Debris is moved from a construction site with the Riviera hotel-casino in the background on the Las Vegas Strip. AP Photo/Jae C. Hong

The iconic Riviera will close its doors Monday and prepare for implosion as the Strip gets reinvented for a new generation.

At noon Pacific Time, Las Vegas' iconic Riviera Hotel and Casino will close its doors. After more than six decades in business (including turns at hosting Liberace, Frank Sinatra, Louis Armstrong, and Barbara Streisand), the "Riv" will be making way for an expanded Las Vegas convention center. But not before receiving the ultimate Sin City salute: death by implosion.

It will be the third major structure in Las Vegas to come down the dynamite way this year, along with February's implosions of the Clarion and Gramercy hotels. In an excellent explainer on the history and mechanics of successful implosions, As the Las Vegas Sun notes that this season's string of tower-topplings marks the city's return to the implosion business, "picking up where it left off after a string of iconic resorts were brought down with explosives from 1993 to 2007."

And as before, the demolitions imply their opposite: Las Vegas is reinventing itself again as it recovers from the recession's long economic downturn. Many of the new construction projects, like the one the Riviera is making way for, are oriented less toward old-school gamblers and more toward a younger generation looking for more social experiences. On Tuesday, just down the road from the Riviera, construction for Resorts World Las Vegas will break ground. Apart from a casino, proposals for the "Asian-themed" leisure-plex include a green rooftop promenade, an indoor water park, and a panda exhibit. In the spring of 2016, a concert arena from MGM Resorts International is slated for completion.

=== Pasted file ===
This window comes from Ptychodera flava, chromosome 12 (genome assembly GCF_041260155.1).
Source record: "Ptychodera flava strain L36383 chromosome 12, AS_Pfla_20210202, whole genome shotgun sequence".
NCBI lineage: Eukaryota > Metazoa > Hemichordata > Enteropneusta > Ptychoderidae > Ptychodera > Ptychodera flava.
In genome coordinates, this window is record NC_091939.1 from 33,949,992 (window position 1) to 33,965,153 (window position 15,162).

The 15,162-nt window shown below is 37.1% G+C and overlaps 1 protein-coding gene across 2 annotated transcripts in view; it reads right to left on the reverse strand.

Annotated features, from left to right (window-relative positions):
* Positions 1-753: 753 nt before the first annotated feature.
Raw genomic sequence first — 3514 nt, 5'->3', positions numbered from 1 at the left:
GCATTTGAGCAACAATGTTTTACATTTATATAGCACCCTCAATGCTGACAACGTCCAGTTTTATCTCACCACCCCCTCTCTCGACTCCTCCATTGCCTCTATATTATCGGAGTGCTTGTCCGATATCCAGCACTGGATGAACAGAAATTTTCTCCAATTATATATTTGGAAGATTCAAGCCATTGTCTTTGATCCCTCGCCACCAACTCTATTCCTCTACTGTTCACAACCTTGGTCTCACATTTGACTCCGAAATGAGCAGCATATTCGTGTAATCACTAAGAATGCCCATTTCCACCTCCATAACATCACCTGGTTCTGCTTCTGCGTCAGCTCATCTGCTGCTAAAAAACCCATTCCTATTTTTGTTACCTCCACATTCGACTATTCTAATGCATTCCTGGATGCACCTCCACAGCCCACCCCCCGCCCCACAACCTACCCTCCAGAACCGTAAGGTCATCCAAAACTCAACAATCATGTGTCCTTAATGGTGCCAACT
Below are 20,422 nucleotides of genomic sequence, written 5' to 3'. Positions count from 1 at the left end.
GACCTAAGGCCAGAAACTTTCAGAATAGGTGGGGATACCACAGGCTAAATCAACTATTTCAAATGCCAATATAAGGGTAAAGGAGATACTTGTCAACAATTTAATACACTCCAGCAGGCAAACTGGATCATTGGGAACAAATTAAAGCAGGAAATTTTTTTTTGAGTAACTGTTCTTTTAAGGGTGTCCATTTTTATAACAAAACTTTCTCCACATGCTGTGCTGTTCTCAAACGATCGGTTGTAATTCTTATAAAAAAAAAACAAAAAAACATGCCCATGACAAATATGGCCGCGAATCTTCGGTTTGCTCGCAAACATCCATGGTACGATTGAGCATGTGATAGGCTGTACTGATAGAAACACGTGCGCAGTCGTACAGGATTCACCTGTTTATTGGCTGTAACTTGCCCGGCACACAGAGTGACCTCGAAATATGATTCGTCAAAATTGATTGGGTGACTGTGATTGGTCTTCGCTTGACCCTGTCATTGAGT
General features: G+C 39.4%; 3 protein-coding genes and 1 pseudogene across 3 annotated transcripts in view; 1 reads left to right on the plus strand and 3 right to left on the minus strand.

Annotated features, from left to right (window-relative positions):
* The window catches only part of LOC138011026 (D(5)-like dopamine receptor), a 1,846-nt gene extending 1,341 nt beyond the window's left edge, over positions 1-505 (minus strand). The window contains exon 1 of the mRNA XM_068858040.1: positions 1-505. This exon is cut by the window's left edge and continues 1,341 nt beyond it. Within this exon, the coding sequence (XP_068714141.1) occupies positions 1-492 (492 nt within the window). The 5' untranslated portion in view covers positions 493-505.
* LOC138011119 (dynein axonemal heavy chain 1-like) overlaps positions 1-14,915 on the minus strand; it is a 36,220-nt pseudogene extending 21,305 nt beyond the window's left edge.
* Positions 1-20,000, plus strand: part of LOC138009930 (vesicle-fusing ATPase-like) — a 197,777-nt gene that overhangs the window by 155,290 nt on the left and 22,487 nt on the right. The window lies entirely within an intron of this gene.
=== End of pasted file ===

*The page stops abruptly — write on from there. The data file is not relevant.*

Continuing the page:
“There’s a trend here where the crowd is younger and wants to be outside, exploring without a planned itinerary,” Shant Apelian, a spokesman for MGM Resort’s new Delano Las Vegas, told the Dallas Morning News. “They want to socialize with strangers and share a collective experience.”

For the time being, one such experience could be watching Vegas' implosions, which demolitions expert Herb Duane calls “the greatest free show on earth.” The Riviera is set to go boom sometime this summer, and will likely draw plenty of crowds.

About the Author

Most Popular

  1. Coronavirus

    The Post-Pandemic Urban Future Is Already Here

    The coronavirus crisis stands to dramatically reshape cities around the world. But the biggest revolutions in urban space may have begun before the pandemic.

  2. A pedestrian wearing a protective face mask walks past a boarded up building in San Francisco, California, U.S., on Tuesday, March 24, 2020. Governors from coast to coast Friday told Americans not to leave home except for dire circumstances and ordered nonessential business to shut their doors.
    Equity

    The Geography of Coronavirus

    What do we know so far about the types of places that are more susceptible to the spread of Covid-19? In the U.S., density is just the beginning of the story.

  3. Traffic-free Times Square in New York City
    Maps

    Mapping How Cities Are Reclaiming Street Space

    To help get essential workers around, cities are revising traffic patterns, suspending public transit fares, and making more room for bikes and pedestrians.

  4. photo: South Korean soldiers attempt to disinfect the sidewalks of Seoul's Gagnam district in response to the spread of COVID-19.
    Coronavirus

    Pandemics Are Also an Urban Planning Problem

    Will COVID-19 change how cities are designed? Michele Acuto of the Connected Cities Lab talks about density, urbanization and pandemic preparation.  

  5. Coronavirus

    The Coronavirus Class Divide in Cities

    Places like New York, Miami and Las Vegas have a higher share of the workforce in jobs with close proximity to others, putting them at greater Covid-19 risk.

×